Similarly and in addition, up-close physical contact is commonly utilised by such intelligence agencies in a broad set of countries to gain persistence into mobile devices. Such activities often take place in hotel rooms where unsuspecting users sometimes may leave telephones, iPads, and laptops unattended for a few hours at a time. It may only take a matter of seconds for a trained operative to equip a personal device with new software or hardware. If successful, these agencies may harvest a treasure trove of information, which could include all email communications, as well as the ability to monitor live sound and video, banking transactions, and geolocation coordinates and much more – essentially a complete pattern of life. (Patterns of life are akin to human fingerprints making it possible for intelligence agencies to maintain detail awareness of a target’s actions.) It is therefore wise to maintain awareness of the location of all personal devices during business trips to foreign destinations in order to minimise access to such devices by unauthorised individuals.

If there is a point on which to rejoice is that in this latest apparent tool release, a few commonly known communication applications, which use encryption to keep people’s conversations private, seem to be genuinely safe to use. As the leaks appear to indicate, state intelligence services utilise Trojans to penetrate targets’ cell phones, highlighting that they probably have not been able to crack the encryption algorithms. Users may find comfort in that their private sphere may very well remain protected in some circumstance and for some mobile device models.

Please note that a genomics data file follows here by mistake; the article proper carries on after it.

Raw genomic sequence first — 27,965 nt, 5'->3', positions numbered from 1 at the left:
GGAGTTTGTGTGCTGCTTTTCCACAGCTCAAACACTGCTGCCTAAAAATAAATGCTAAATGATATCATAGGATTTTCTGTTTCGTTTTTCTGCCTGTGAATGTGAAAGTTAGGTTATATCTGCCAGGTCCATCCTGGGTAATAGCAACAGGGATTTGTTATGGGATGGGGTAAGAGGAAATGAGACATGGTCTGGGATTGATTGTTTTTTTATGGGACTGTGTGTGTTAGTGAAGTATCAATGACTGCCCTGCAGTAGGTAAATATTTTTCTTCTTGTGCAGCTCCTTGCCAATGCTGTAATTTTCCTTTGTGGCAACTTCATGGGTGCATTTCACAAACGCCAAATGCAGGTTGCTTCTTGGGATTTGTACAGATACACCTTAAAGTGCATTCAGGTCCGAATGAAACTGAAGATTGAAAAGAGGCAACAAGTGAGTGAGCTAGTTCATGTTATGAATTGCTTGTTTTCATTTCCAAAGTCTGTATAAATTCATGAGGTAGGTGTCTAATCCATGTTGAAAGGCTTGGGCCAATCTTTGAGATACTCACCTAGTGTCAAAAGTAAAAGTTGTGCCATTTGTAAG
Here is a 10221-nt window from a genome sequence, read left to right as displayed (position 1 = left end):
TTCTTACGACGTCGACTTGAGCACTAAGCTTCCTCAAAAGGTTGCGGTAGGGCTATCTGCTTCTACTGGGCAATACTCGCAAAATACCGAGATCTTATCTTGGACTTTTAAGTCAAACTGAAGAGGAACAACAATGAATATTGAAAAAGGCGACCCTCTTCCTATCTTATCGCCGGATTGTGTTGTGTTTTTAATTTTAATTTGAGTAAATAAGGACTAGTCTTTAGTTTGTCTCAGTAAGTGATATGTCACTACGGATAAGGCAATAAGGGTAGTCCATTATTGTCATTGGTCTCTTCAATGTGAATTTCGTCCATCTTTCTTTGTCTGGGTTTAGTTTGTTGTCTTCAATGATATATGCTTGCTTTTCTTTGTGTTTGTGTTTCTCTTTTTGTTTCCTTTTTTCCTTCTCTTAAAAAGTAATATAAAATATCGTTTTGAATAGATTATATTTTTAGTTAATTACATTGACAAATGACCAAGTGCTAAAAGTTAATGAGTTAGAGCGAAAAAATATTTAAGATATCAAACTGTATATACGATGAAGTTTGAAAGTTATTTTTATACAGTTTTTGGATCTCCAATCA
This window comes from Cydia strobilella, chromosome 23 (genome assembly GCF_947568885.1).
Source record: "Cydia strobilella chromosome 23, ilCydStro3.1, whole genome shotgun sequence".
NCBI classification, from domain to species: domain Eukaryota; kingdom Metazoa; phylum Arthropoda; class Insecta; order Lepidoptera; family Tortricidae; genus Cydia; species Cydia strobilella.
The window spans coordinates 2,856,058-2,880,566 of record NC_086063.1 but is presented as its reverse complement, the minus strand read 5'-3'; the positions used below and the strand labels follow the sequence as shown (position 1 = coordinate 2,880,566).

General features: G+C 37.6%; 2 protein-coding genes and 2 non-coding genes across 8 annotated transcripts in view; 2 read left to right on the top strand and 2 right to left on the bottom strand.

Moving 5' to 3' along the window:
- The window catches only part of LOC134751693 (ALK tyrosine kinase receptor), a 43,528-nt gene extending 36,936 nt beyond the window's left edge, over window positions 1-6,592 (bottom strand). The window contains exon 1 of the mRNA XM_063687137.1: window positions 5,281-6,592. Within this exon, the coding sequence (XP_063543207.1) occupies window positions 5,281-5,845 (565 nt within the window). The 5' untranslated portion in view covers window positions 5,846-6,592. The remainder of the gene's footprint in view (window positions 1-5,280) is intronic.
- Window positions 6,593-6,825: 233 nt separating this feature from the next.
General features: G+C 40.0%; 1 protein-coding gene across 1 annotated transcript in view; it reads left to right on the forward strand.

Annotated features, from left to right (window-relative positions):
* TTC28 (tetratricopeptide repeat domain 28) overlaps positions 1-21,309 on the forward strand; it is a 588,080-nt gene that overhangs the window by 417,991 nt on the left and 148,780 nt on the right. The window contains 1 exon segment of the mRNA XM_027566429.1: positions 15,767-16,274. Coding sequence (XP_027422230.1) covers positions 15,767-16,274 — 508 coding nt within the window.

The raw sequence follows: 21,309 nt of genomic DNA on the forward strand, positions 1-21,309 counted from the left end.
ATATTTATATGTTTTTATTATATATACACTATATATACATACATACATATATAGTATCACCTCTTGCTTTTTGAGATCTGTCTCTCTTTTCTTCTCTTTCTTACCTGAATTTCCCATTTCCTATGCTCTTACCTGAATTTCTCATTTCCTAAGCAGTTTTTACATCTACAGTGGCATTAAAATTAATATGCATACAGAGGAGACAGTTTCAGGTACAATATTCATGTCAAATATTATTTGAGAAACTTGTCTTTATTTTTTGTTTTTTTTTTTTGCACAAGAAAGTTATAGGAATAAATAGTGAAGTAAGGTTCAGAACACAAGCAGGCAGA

What are the largest takeaways?

The toolkit exposed is less sophisticated and impressive than others, which would stem from a signal intelligence agency. This is probably because certain agencies can use other “human” means to gain an entry point into a network.